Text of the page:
Callegari’s facade is a faded, faint echo of the days when independent, family run coffee and sandwich bars proliferated in London, run mainly by Greek or Italian first and second-generation families. I first came across it in the 1980s, situated close to another eatery, Frank’s cafe. Whilst Frank’s, also Italian run, promoted ‘full English’,
Callegari’s advertised ‘spaghetti bolognaise’. On account of their proximity to the station there was room for each to make a living. Both frontages remain and Frank’s cafe is still trading at the time of writing.
During the eighties and early nineties there were very few city commuters living in the area and the clientele consisted primarily of the working-class alongside an eclectic mix of artists, writers and outsiders who didn’t fit in anywhere.
Over the next decade or so, Frank’s cafe was treated to the occasional lick of paint whereas each year the paintwork and lettering faded slightly more on Callegari’s, which was observed by myself with a mild degree of interest. At a glance, you can only just discern the paintwork and sign writing of the long closed Callegari’s, a reminder perhaps, of a lost era. Then one day in the early 1990s, the wire grille remained in place and a handwritten sign said ‘Gone on holiday’. Ten years later the grille and the note were still there. It had faded in the sunlight to the point of illegibility and I wondered what had happened to the owner. He was Italian, perhaps Sicilian.
In the early 2000s I was becoming more curious at the visual aspect of its frontage where the geometry appeared to be holding together this crumbling edifice and in 2004 I even drew up a canvas for a potential painting. But then the focus of my life changed direction away from the making of artwork and so I stored the canvas in a cupboard and forgot about it.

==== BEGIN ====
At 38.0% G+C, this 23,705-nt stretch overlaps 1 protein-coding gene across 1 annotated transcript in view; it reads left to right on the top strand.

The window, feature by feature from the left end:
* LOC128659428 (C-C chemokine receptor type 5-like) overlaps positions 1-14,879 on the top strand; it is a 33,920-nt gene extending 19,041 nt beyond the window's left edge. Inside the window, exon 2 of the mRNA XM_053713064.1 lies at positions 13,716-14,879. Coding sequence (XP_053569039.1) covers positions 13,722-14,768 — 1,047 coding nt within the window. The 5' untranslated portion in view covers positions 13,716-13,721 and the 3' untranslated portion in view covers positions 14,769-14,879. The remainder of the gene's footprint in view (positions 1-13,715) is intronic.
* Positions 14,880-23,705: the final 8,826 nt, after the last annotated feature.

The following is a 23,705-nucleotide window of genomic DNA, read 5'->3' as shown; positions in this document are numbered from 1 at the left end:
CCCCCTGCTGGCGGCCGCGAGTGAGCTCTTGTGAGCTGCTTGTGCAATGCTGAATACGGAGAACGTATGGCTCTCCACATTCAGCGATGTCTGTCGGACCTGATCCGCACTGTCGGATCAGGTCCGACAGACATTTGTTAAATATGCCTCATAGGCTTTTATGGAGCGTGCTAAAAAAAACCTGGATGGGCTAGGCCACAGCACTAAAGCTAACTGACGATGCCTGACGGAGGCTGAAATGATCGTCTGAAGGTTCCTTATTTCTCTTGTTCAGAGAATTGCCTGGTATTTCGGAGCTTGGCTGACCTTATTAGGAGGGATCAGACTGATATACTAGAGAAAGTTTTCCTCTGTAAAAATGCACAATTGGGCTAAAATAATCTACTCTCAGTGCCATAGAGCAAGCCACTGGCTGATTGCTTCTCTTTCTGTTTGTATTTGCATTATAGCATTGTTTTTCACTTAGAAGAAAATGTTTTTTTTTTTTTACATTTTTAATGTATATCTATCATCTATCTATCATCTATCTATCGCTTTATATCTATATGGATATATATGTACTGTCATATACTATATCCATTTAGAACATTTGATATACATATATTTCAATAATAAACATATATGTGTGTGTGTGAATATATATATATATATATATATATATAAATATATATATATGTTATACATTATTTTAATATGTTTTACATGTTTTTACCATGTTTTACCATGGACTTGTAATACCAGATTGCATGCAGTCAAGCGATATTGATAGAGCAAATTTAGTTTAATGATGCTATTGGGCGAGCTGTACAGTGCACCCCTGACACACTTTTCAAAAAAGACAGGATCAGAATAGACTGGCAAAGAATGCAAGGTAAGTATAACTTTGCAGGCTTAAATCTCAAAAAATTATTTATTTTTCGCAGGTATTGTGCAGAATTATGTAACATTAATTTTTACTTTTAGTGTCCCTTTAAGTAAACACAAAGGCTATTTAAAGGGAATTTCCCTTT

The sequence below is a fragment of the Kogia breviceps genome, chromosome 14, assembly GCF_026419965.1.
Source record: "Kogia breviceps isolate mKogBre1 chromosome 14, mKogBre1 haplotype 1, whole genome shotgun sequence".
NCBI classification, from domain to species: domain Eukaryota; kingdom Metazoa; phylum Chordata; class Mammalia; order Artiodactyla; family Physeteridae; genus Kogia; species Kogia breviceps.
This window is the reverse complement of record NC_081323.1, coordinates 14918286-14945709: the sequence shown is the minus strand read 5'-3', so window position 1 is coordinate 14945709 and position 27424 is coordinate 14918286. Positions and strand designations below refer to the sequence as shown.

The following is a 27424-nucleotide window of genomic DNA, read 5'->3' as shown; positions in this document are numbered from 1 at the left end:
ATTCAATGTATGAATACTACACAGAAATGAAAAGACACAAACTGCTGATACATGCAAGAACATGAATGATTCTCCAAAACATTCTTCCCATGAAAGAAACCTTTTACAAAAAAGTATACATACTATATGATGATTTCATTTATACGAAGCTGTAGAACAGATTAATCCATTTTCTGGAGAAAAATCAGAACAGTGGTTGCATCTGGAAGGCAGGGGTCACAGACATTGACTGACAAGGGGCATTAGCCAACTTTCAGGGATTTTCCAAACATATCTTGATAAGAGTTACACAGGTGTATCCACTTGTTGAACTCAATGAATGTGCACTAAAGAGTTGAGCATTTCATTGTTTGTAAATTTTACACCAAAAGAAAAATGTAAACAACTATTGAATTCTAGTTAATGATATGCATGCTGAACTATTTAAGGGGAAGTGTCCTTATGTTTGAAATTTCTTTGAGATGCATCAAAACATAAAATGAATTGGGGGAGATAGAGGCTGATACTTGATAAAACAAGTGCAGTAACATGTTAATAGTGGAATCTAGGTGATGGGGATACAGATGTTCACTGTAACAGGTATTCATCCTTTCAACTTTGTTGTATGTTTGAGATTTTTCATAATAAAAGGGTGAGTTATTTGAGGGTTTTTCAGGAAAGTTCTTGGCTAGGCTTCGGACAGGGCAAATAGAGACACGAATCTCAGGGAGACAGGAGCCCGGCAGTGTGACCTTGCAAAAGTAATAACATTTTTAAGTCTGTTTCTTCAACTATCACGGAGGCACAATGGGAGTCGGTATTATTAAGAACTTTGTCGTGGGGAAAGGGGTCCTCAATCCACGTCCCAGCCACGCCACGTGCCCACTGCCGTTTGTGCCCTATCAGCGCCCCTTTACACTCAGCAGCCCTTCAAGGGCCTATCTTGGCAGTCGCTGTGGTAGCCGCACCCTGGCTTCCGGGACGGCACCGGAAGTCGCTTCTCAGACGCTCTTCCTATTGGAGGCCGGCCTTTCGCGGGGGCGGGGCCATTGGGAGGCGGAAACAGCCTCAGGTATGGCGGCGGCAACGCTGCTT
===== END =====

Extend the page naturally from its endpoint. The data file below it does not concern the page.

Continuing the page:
When I walked past Callegari’s years later in 2016 I was amazed it was still there! it provided a distinctive and recognisable link to an ‘older East End’ that still existed and survived despite being almost eclipsed by the surrounding stark contemporary architecture of new brick, concrete and glass, and then I recalled the forgotten canvas that had been stored somewhere. When the canvas was eventually located it was like Dorian Grey in reverse, Callegari’s frontage continued to fade and deteriorate while the study remained fresh and untouched by time or the process of ageing.
Twelve years had passed since I had carried out initial investigations to make a painting; nothing had altered except the window had become even more drained of colour and the frontage was crumbling away, so eventually I started working on the canvas again.
In the eighties I would never have imagined the replacement of those individualistic coffee and sandwich bars with the anodyne chains we have today, and maybe that is the problem. In an uncertain world we are no longer prepared to be surprised or disappointed by the unexpected.
Callegari’s h 45cm x w 60cm